Convergence of BPM and BI

If you’re interested in more about the Forrester report about BPM and BI that I mentioned a couple of weeks ago, but still don’t want to shell out the cash for it, you can find a more complete summary on here on BPM.com (registration required), written by a Forrester VP who was one of the original report authors.

The more that I look at compliance, which I’ve been doing a lot of lately, the more that I understand that BPM needs to feed its performance data into a larger BI infrastructure. And I can buy into what the Forrester report refers to as Process to Data, or P2D (as if we needed another TLA), which is the two-way synergy between BPM and BI: BPM feeds process performance data to BI, and BI invokes processes in BPM in order to gather information. However, I have to draw the line at their statement:

BI and BPM can no longer live without each other, and the time is right for these technologies to merge.

I don’t think so, any more than BPM will merge with any number of other technologies, although obviously there will be closer and closer integration ties in order to make all of this work smoothly. BPM and BI are strong, distinct markets served by a variety of strong vendors, and customers develop quite a bit of loyalty to their BPM and BI vendors because both of these technologies are pervasive in an organization’s IT infrastructure. If BPM vendor A decides to merge with BI vendor B and suggests to their customer that they should change all of their existing BI from vendor C to vendor B, there would be a great deal of rolling around on the floor and laughing. There’s a much stronger argument to be had for merging BPM and BR (business rules), but I don’t think that’s going to happen either, for much the same reasons: both technologies have strong, independent markets (that is, the technologies can exist successfully in organizations without each other) and there is little reason for a customer to want to buy their corporate-wide BR from their BPM vendor, or vice versa.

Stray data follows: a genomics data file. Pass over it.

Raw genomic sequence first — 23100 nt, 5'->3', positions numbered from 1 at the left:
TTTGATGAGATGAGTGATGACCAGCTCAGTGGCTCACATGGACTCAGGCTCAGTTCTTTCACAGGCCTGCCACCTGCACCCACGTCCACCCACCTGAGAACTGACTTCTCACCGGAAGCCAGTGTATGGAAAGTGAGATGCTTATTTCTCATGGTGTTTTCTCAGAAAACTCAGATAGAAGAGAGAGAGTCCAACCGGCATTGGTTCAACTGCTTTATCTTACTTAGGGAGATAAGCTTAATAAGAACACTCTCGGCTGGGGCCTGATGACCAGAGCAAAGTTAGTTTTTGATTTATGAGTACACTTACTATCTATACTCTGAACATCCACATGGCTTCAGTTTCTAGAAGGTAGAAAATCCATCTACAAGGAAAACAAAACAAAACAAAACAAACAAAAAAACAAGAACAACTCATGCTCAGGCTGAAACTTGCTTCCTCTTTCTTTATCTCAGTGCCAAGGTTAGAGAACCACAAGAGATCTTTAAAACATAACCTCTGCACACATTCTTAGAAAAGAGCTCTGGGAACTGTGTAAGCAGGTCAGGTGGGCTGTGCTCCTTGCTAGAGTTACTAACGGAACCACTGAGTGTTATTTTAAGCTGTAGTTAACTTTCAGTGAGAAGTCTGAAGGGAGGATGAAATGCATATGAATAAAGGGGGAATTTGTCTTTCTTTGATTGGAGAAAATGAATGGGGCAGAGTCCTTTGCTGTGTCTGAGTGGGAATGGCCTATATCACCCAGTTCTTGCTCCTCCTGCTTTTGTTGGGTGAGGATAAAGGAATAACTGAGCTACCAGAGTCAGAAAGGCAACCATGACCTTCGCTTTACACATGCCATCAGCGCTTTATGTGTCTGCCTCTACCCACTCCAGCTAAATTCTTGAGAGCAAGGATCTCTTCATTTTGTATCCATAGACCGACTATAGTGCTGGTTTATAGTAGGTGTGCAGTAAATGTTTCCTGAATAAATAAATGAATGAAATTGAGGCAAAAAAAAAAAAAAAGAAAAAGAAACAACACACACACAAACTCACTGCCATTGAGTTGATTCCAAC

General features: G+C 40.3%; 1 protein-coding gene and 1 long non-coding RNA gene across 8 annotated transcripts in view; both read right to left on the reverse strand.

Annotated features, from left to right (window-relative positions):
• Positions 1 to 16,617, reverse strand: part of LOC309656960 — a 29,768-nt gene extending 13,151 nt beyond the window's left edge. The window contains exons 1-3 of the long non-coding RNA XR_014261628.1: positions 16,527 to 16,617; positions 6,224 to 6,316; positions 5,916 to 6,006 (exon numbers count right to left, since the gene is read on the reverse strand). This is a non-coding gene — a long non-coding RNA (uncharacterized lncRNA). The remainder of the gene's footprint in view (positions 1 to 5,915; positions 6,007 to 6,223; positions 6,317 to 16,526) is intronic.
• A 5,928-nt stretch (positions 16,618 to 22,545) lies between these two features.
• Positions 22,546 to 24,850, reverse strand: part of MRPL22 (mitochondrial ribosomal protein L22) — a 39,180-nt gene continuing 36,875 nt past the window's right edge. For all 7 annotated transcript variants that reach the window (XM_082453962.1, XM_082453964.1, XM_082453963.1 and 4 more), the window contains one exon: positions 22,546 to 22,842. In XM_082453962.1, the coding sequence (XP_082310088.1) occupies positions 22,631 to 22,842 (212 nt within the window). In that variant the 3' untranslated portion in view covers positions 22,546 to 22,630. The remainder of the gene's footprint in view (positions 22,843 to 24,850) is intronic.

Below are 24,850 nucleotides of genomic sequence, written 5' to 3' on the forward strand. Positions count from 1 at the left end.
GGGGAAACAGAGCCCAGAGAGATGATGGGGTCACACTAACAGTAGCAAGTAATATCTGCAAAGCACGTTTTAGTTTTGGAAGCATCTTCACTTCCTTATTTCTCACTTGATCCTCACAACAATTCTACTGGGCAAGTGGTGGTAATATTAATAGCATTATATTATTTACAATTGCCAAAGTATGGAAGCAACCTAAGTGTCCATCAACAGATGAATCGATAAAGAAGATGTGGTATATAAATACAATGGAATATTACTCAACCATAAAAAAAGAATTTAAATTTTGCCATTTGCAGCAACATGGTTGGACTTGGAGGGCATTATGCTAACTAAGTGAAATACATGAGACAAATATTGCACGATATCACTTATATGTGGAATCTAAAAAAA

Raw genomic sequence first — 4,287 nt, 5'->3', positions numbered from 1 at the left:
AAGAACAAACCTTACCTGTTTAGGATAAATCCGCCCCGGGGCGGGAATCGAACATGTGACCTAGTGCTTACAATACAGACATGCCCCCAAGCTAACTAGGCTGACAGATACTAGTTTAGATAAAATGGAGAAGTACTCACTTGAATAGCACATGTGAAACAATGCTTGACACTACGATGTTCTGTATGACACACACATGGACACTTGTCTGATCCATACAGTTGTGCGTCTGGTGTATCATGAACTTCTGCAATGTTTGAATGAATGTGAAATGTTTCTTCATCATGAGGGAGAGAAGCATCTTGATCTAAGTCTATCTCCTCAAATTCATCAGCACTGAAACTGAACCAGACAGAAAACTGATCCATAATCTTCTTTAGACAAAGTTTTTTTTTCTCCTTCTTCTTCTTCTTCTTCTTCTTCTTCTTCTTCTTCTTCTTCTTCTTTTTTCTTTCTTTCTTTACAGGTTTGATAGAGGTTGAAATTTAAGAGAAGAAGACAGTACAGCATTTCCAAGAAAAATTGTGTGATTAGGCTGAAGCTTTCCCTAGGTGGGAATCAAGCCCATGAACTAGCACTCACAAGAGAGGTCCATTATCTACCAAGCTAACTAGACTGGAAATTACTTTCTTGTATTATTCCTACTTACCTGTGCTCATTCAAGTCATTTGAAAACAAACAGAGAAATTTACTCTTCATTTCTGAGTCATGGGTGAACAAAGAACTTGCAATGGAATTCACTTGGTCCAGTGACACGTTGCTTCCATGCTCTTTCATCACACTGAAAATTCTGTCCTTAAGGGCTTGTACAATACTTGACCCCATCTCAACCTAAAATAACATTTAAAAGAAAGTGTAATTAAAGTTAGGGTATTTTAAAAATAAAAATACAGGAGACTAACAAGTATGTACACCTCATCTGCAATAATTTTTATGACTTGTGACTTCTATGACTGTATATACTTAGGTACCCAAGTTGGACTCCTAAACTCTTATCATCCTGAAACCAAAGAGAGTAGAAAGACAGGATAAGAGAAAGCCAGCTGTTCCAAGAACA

If the merging that Forrester suggets actually occurs, we’ll end up with monolithic Swiss-Army-knife-like vendor offerings from a few large players — how retro! — and a lot of unhappy customers. What most customers want is the best of both worlds: the best-of-breed technology, and the minimum amount of integration; hence the huge popularity of SOA. In the past, you couldn’t get both: you could buy best-of-breed from different vendors and take a lot of effort to integrate it, or you could buy a fully-integrated suite from a single vendor that included at least one sub-optimal component. Today, however, with the advent of integration standards and SOA, the integration effort for properly-constructed products from different vendors should be no more than that required for products from the same vendor.

My conclusion: as long as the vendors do what they’re supposed to in order to enable easy integration, there’s very few customer drivers for merging BI and BPM.

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